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Episode 69. National Eating Disorders Awareness Week

Eating Disorders Awareness Week is underway and today’s show is our commitment to supporting the incredible work being done to raise awareness on the impact disordered eating can have, both for our ADHD community and society as a whole.

I’ll just be upfront here, this episode does not focus entirely on ADHD and eating disorders. Instead, our team made the decision to look at how eating disorders impact our society as a whole and what’s being done to improve how we diagnosis and treat eating disorders. It’s estimated that 9% of the world’s population has an eating disorder and it is also one of the deadliest mental illnesses, making Eating Disorders Awareness Week something we needed to support. 

Joining us on the show is registered dietician nutritionist Hilmar Wagner from The Emily Program, a nationally-recognized program focused on using personalized treatment plans to help patients find lifetime recovery from their eating disorders. Hilmar works with both patients and providers through his role at The Emily Program and we’re diving into the big picture impact of eating disorders, what’s changed over the years when it comes to diagnosing and treating eating disorders and also looking at the state of care for people seeking treatment for an eating disorder.

Eating Disorder Resources

If you or someone you know is struggling with an eating disorder, call the National Eating Disorder Association Helpline at 1-800-931-2237. 

It is a toll-free, confidential number you can call Monday through Thursday from 9:00 a.m.- 9:00 p.m. Eastern and Friday from 9:00 a.m. – 5:00 p.m. Eastern.

More information on the NEDA Helpline

https://www.nationaleatingdisorders.org/help-support/contact-helpline

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Lindsay Guentzel (00:12):

On today’s episode of Refocused, we are talking about eating disorders. If you or someone you know is struggling with an eating disorder, there’s a long list of resources to help, including the National Eating Disorder Association helpline, which is a toll free confidential number you can call Monday through Thursday from 9:00 AM to 9:00 PM Eastern, and Friday from 9:00 AM to 5:00 PM Eastern. That’s at 1(800) 931-2237. Again, that’s 1(800) 931-2237. We’ve included more information on the helpline, as well as more resources for you to check out in the show notes.

(01:05):

Welcome back to Refocused, a podcast all about attention deficit hyperactivity disorder. I am your host, Lindsay Guentzel. And on today’s episode, we are going to talk about eating disorders. Back in January, we dove into our relationships with food, first by talking about the connection between ADHD and disordered eating with Dr. Marilyn James, and then we explored ways we can make food less of a battle in our daily lives with registered dietician nutritionist, Becca King. Those are episodes 61 and 62 if you haven’t had a chance to listen to them yet. So what are we talking about today? Well, this week, February 27th through March 5th is Eating Disorders Awareness Week. It’s an annual campaign that works to educate the public about eating disorders. What are they really like? How they impact not only the individuals dealing with them, but the people around them as well, their friends, family, colleagues, even children.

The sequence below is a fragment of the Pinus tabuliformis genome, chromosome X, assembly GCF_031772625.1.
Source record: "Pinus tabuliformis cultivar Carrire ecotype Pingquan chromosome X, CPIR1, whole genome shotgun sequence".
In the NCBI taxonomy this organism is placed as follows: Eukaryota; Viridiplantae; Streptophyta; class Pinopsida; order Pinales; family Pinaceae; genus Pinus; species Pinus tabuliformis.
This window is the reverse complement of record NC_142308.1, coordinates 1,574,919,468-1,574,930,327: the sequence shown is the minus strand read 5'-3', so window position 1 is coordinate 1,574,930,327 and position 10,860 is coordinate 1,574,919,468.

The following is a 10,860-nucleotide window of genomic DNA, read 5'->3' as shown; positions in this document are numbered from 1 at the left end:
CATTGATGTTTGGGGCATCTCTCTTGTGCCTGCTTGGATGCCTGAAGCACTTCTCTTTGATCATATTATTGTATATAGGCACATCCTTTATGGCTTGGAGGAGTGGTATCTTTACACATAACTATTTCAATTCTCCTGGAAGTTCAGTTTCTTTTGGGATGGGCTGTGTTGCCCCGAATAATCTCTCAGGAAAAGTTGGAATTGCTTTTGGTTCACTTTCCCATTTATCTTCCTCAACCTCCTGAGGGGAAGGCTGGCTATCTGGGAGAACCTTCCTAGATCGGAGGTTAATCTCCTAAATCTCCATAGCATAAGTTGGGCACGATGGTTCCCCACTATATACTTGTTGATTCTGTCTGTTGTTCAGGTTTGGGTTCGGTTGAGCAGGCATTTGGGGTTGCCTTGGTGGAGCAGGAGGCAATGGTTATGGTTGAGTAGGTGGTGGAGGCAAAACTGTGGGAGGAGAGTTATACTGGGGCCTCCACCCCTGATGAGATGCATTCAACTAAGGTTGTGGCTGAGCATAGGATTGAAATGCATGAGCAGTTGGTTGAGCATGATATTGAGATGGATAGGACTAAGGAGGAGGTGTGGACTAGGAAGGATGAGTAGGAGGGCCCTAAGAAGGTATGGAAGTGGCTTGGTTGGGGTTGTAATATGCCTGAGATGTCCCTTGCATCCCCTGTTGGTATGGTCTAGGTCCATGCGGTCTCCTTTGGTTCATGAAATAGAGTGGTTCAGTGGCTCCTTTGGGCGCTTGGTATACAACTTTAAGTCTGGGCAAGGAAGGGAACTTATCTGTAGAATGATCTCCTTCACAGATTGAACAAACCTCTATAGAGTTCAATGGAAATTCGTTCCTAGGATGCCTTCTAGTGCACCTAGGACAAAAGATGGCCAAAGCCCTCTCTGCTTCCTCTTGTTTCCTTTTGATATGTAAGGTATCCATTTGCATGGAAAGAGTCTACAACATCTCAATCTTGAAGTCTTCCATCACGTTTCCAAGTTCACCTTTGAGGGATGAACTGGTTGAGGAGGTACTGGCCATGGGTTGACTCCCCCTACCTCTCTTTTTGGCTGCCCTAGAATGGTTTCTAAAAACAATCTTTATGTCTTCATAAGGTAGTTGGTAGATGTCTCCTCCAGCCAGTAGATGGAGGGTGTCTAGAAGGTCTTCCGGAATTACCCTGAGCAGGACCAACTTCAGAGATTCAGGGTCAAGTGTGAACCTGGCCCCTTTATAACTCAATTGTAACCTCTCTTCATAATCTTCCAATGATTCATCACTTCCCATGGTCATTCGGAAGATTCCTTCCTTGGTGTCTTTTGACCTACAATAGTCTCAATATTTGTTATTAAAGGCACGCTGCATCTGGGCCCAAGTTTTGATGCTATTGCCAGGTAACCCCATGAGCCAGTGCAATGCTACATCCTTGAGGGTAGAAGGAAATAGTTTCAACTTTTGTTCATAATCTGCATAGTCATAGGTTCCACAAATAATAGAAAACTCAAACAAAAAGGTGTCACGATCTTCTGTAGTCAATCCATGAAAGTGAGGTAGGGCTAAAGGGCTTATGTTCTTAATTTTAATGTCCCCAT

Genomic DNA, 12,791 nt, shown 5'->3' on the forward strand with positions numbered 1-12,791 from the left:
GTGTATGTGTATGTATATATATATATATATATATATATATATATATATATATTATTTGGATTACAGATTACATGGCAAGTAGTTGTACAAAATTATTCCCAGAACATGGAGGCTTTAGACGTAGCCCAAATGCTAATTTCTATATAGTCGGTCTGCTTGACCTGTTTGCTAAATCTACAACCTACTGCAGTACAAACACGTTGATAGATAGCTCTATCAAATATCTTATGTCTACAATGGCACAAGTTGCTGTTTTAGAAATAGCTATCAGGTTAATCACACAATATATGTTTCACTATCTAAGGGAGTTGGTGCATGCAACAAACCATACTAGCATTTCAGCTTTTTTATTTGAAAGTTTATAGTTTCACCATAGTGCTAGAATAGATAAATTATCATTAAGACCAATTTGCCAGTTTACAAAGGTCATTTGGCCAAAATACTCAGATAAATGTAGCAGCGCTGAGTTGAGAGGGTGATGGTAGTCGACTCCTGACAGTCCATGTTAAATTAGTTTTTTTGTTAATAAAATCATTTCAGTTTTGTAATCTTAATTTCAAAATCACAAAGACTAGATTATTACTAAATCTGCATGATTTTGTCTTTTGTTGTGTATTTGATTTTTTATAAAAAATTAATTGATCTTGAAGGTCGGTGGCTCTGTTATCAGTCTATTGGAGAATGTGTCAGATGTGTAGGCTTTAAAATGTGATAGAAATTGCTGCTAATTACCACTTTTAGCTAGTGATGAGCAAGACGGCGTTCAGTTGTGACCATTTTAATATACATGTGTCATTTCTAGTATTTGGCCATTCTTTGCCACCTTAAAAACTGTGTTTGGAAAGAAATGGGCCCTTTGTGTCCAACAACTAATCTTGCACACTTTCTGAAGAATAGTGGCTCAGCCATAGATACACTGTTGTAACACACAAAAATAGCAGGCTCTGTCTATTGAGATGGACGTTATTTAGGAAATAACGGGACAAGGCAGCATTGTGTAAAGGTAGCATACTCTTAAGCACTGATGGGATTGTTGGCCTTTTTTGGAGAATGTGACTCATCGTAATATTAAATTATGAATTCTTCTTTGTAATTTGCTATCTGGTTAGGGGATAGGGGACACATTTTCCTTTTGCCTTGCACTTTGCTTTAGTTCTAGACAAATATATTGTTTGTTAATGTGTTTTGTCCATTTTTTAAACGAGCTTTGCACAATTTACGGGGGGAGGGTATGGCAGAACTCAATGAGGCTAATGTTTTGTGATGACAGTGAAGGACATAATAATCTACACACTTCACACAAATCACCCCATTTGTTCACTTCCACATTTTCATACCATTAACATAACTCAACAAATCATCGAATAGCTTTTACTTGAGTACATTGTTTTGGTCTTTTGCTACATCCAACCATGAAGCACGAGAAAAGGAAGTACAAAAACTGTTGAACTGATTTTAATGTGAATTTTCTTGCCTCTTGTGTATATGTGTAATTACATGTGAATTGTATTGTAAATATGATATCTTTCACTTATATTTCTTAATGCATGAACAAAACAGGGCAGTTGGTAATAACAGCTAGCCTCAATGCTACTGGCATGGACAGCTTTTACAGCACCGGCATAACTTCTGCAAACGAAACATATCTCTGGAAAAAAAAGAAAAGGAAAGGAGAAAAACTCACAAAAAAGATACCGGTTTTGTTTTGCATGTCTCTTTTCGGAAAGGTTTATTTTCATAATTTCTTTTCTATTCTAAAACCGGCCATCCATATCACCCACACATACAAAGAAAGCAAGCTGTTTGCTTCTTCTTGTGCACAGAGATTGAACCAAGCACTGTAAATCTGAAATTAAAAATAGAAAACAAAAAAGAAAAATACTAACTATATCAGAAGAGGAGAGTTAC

(02:02):

The goal of this week is to provide hope, support, and visibility for those affected by eating disorders. Because if you are one of the hundreds of millions of human beings who have found themselves battling an eating disorder, you know how consuming and overwhelming it can be. And yes, I said hundreds of millions of humans. It’s estimated that around 9% of the world’s population has an eating disorder. That’s according to the National Association of Anorexia Nervosa and Associated Disorders, which estimates that more than 28 million Americans will have an eating disorder in their lifetime. And just like ADHD, genetics can play a role. I’m just going to be upfront here. This episode is not going to focus on ADHD and eating disorders. While it’s obviously the main topic we cover here on Refocused, I also like to think of this space, this podcast as a place to talk about our mental health, and disordered eating fits right into that.

(03:00):

Here’s a sobering statistic for anyone who has ever thought eating disorders aren’t that big of a deal. Eating disorders are among the deadliest mental illnesses, second only to opioid overdose, and 10,200 deaths each year are the direct result of an eating disorder. That’s one death every 52 minutes. So what can we do for ourselves, yes, but for our loved ones, our friends, our communities, our future? What do we need to understand better? Joining me today is Hilmar Wagner, a registered dietician nutritionist who is a licensed nutritionist in Minnesota, as well as a certified dietician in the state of Washington, who currently shares his expertise by supporting the team at The Emily Program, a national leader in eating disorder awareness, treatment, and lifetime recovery, offering personalized treatment for eating disorders. They were founded back in 1993, and they currently operate sites in four states, including Ohio, Pennsylvania, Washington, and Minnesota, which is how I am familiar with the work that The Emily Program does.

(04:10):

Years ago, before the pandemic, and before my ADHD diagnosis, I went through the admissions process to seek help from my disordered eating before hitting that lovely insurance coverage snag. But my experience there, while short, made me very confident they were the right choice for this conversation. And I’m so grateful to Hilmar for joining us today. Hilmar, welcome to Refocused.

Hilmar Wagner (04:33):

Lindsay, so happy to be here with you.

Lindsay Guentzel (04:35):